3. Defended England’s territories in France (including Aquitaine) against the Capetian monarchs.
D. King John (England: 1166-1216)
1. Brother of Richard I
2. Poor military leader. Lost much of the Plantagenet land holdings in France to Capetian monarch Phillip II (Phillip Augustus).
3. English and French identity begins to form as landholders must decide to hold land in England or France, but not both.
4. Loses support of aristocracy in England partially because of burdensome taxes.
5. Magna Carta: “Great Charter”. A document signed in 1215 by King John. The king was forced to sign if he wanted to avoid a rebellion by the aristocracy. Though the document was originally intended to safeguard the privileges of the nobility, its great historical impact comes centuries later; Clauses limiting the power of the king were interpreted to protect all men.
E. Edward I (England: 1239-1307)
1. Grandson of King John
2. Reestablishes royal power over nobility by depending increasingly on the support of subjects and towns.
3. Contributes to the birth of Parliament (late 13th C.). Parliament, as a taxation authority, becomes a source of revenue for the king without the feudal tradition of convening a gathering of nobles.
F. Capetian Dynasty of France
1. Founder of this dynasty was chosen by a group of nobles after the last Carolingian monarch died in 987 (officially ending the Frankish Kingdom).
2. Nobles intended to control this first king, and they did for several generations.
3. Capetian family holdings, including Paris, proved commercially valuable. The family tightened their control over that commerce and their wealth grew.
4. Increasing wealth permitted Capetian monarchs to shake-off control by the aristocracy and unite all feudal territories under one ruler.
5. Challenged the claims of English monarchs to lands in France.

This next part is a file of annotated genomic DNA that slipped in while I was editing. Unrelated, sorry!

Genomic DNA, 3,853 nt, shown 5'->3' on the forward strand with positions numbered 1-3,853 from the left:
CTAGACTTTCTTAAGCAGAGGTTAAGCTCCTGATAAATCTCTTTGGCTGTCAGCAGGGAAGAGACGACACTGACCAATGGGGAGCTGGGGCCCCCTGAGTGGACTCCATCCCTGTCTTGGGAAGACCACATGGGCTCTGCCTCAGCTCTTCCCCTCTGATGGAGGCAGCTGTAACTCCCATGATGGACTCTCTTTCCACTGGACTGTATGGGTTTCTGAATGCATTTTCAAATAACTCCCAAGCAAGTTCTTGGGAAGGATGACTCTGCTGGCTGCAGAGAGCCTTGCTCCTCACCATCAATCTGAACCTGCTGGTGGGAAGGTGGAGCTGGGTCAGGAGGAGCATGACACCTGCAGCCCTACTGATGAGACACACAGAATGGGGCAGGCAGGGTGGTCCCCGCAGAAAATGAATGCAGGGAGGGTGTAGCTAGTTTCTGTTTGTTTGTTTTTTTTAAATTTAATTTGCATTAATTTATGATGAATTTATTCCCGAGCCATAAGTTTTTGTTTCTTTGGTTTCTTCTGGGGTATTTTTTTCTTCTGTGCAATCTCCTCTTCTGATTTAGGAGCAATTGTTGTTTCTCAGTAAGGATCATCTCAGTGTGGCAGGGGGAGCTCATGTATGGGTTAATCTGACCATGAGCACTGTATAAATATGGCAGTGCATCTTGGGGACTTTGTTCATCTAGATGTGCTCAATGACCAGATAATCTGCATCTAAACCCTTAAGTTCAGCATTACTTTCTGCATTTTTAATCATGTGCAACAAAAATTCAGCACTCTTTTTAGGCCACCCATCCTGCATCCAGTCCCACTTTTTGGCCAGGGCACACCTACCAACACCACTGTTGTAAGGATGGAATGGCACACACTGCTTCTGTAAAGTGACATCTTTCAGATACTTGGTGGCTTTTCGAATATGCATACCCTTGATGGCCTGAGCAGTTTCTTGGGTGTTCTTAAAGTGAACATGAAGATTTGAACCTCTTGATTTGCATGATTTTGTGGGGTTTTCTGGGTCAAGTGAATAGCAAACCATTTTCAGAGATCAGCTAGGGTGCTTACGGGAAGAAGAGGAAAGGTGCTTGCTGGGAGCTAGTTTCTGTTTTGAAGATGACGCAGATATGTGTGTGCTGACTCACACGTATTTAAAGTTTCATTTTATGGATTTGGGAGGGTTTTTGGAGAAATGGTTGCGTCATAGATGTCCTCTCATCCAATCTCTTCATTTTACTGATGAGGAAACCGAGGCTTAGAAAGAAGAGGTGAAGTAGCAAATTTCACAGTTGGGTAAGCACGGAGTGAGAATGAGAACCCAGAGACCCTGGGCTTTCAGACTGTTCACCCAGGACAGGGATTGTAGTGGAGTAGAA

6. Royal courts of justice supplant those held by the aristocracy.
7. The Estates General is born under the Capetian kings. (Church leaders, Nobles, Middle Class)
III. Political Developments- Italy
A. Some towns of Northern Italy, like Sienna, had to acquire and defend their independence with military action. Civic pride and citizenship replaces feudal bonds of loyalty.
B. The Church, largest landholder in feudal Europe, had conflicts with towns attempting to acquire charters.
C. Some northern Italian cities become city-states.
D. Northern Italians exchange their title as ‘Subjects’ for ‘Citizens’.
IV. Summary: Why it matters now.
Modern concepts of jury trials, common law, legal rights, and national pride developed during this period.
– National Flags
– El Cid; Excalibur, DVD/ Warner Brothers, 1981; Joan of Arc, VHS/ F-H-E (Family Home Entertainment), 1999.
– World History: Patterns of Interaction.
– Sam Houston State University ([http://www.shsu.edu/%257ehis\_ncp/charters.html](http://www.shsu.edu/%257ehis_ncp/charters.html))
– National Archives & Records Administration ([http://www.archives.gov/exhibits/featured\_documents/magna\_carta/translation.html](http://www.archives.gov/exhibits/featured_documents/magna_carta/translation.html))